W&P p.85
  • “The question is not, Can they reason? nor Can they talk, but Can they suffer?”
    Jeremy Bentham, 1780. Quoted in Peter Singer, 1995, Animal Liberation (2nd edition) London: Pimlico, p.203
  • “Nowhere is patriarchy's iron fist as naked as in the oppression of animals, which serves as the model and training ground for all other forms of oppression”
    Aviva Cantor “The Club, The Yoke, and the Leash: What We Can Learn from the Way a Culture Treats Animals”, Ms. August 1983, p.27
  • “It is not necessary, rather it is incompetent, to kill and torture animals to eat”
    Stephen R. L. Clark, 1977, The Moral Status of Animals, Oxford Clarendon Press
    W&P p.206
  • “Compassion respects all forms of life and recognizes the right of each to fulfil its own purpose.”
    C. David Coats, 1991, Old MacDonald's Factory Farm, New York: Continuum, p.152
  • “One becomes violent by taking part in violent food practices. The ontological implication of a feminist ethics of care is that nonhuman animals should no longer count as food.”
    Deane Curtin, 1991, “Toward an Ecological Ethic of Care”, Hypatia 6, pp.68-71
    W&P p.244
  • Speciesism: 'A failure in attitude or practice, to accord any nonhuman being equal consideration and respect'
    Joan Dunayer, 2004, Speciesism, Derwood, Maryland, USA: Ryce Publishing, p.5
  • “They pity, and they eat the objects of their compassion!”
    Oliver Goldsmith, 1728-1774, in Washington Irving (ed), no date, The Miscellaneous Works of Oliver Goldsmith, Philadelphia: Crissy & Markley, p.263
    W&P p.62
  • “power and knowledge production of veg[etari]an and animal rights
    ethics and philosophy is geopolitical and racialized and ... racialized
    epistemologies and ontologies subjectively influence how one practices
    veganism and animal rights activism.”
    Amie Breeze Harper, 2008, “Race as a “Feeble Matter”: The Denial of Racialized Consciousness in the Construction and Praxis of “Ethical” and “Cruelty-Free” Philosophy in the Animal Rights and Vegan Movement in the USA”, unpublished paper, p. 3

  • “Although many vegans in the USA believe they are practicing “cruelty free” consumption by saving the life of a non-human animal by eating vegan chocolate products, those who purchase non-fair trade coca products may be causing cruelty to thousands of human beings living in the global South”, Amie Breeze Harper, 2008, “Race as a “Feeble Matter”: The Denial of Racialized Consciousness in the Construction and Praxis of “Ethical” and “Cruelty-Free” Philosophy in the Animal Rights and Vegan Movement in the USA”, unpublished paper, p.15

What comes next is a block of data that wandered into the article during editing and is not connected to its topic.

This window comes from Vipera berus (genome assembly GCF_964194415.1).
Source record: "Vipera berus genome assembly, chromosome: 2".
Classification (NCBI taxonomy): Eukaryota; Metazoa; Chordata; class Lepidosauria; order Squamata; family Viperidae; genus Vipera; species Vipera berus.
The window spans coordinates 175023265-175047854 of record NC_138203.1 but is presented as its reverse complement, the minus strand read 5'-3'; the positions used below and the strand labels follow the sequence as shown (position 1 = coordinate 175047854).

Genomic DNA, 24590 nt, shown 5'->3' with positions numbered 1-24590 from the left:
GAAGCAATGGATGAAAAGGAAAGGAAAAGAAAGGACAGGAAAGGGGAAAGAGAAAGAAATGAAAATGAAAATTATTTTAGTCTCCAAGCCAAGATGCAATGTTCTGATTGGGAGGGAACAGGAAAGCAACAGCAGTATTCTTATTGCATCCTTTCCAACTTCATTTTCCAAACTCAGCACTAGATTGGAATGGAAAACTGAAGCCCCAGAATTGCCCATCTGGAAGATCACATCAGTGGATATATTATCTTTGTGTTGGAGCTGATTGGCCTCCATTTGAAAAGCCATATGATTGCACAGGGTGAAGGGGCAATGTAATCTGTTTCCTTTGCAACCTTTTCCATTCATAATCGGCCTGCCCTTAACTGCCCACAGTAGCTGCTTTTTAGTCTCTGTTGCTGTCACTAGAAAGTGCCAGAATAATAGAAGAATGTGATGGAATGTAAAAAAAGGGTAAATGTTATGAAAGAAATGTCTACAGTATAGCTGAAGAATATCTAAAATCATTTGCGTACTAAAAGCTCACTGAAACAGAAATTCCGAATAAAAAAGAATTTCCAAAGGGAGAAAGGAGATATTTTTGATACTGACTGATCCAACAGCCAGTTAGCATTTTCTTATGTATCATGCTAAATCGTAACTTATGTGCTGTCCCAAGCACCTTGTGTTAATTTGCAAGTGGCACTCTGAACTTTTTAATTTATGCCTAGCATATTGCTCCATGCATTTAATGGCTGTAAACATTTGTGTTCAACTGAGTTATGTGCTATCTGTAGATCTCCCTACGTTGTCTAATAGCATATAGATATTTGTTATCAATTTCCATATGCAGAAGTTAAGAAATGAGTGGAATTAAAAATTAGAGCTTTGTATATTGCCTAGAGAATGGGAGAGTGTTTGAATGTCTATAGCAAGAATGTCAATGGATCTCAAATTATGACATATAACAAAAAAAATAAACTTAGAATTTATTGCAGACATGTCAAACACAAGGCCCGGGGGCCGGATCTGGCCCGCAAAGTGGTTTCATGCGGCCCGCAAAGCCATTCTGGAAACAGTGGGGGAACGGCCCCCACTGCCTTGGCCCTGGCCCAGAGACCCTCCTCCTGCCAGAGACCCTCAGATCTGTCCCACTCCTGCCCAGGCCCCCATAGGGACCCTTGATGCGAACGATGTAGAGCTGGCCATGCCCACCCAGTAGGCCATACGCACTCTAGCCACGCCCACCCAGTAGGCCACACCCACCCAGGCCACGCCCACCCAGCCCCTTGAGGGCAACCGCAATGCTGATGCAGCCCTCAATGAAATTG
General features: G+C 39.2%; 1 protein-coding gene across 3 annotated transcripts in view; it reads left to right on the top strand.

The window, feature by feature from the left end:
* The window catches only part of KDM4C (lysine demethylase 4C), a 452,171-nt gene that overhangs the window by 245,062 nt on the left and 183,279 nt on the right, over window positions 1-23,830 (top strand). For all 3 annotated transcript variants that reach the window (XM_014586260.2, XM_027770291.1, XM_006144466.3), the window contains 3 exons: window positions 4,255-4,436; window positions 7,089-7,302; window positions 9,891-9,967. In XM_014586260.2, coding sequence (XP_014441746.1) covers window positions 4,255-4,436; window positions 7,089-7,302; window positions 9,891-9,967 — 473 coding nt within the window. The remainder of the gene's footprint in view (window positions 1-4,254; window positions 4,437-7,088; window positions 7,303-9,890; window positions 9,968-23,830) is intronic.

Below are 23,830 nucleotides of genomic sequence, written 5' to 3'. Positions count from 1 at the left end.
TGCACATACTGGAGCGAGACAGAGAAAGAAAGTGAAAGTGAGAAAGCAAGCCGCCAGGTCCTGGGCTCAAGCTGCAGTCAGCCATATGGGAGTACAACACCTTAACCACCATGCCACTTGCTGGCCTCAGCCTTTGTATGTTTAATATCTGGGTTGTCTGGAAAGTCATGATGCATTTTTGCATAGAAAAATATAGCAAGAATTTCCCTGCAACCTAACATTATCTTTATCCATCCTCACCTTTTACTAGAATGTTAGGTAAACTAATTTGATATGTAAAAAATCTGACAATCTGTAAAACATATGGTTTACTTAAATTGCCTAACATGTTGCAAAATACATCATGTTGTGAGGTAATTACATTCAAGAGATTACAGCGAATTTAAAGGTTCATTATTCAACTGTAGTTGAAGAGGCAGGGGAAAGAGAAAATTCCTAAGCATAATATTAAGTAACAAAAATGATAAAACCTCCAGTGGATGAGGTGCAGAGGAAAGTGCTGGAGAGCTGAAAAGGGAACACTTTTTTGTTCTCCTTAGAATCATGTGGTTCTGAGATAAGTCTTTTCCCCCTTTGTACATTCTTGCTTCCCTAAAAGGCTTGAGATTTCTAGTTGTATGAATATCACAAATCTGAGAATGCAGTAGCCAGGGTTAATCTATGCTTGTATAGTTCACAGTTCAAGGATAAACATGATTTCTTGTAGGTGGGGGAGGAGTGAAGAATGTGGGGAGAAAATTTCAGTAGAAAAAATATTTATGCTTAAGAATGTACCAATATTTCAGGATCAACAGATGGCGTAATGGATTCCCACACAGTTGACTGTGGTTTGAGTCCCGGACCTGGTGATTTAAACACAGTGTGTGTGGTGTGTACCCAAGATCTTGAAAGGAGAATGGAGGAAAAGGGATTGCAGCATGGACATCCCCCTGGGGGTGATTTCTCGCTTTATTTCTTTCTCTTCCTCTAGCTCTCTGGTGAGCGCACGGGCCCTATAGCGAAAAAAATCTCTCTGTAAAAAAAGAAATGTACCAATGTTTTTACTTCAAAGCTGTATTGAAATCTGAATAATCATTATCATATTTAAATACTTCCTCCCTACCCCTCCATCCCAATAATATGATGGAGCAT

• “…the moment a portion of virgin land has a fence put around it to contain animals, man [sic] has stepped onto the first rung of the ladder of intensive farming.”
    Sidney Jennings, quoted in Ruth Harrison, 1964, Animal Machines: The New Factory Farming Industry, London: Vincent Stuart Ltd., p.ix
  • “to kill animals for the purpose of feeding on their flesh is one of the most deplorable and shameful infirmities of the human state”
    Alphonse de Lamartine, 1865, Les Confidences, New York: Appleton & Co
    W&P p.78
  • “The substantial power of institutionalized animal exploitation sustains ignorance, promotes fear, rewards cruelty, and punishes kindness.”
    Brian Luke, 1992, “Justice, Caring and Animal Liberation”, in Josephine Donovan & Carol J. Adams (eds) The Feminist Care Tradition in Animal Ethics, p.148

  • “Eating [meat] ... is merely a habit, one that people are socially conditioned to believe is normal, even healthy”
    Howard F. Lyman, 1998, Mad Cowboy, New York: Simon & Schuster, p.41
  • “Humanity is rich in folly, but it's hard to think of a folly more mind-bogglingly stupendous than that of transforming infinitely rich, diverse, dense jungle into desert in a few years' time for the sake of a few more hamburgers”
    Howard F. Lyman, 1998, Mad Cowboy, New York: Simon & Schuster, p.149
  • “Human beings … have become colossal pedants, proclaiming themselves the pets and specials of creation, and teaching each other that other races are mere things to furnish pasture and pastime for them”
    J. Howard Moore, 1907, The New Ethics, London
    W&P p.129
  • “Oh this killing, killing, killing – this awful, never-stopping, never-ending, worldwide butchery! What a world! “Ideal”? – and “perfect”? – and “ all-wise”? – Certainly – to tigers, and highwaymen, and people who are sound asleep; but to everybody else it is simply monstrous
    J. Howard Moore, 1907, The New Ethics, London
    W&P p.130
  • “For me, the essence of veganism is compassion … not just compassion for animals, but all the way around”
    Victoria Moran, 1985, Compassion: The Ultimate Ethic, Wellingborough: Thorsons, p.44
  • “Let appetite refrain from flesh, take only A gentler nourishment”
    Ovid, [circa 43BCE-18CE] 1963, Metamorphosis, Bloomington, Indiana: Indiana University Press, book 15, lines 476-477
    W&P p.22
  • “Throughout the history of our ascent to dominance as the master species, our victimization of animals has served as the model and foundation for our victimization of each other”
    Charles Patterson, 2002, Eternal Treblinka: Our Treatment of Animals and the Holocaust, New York: Lantern Books, p.109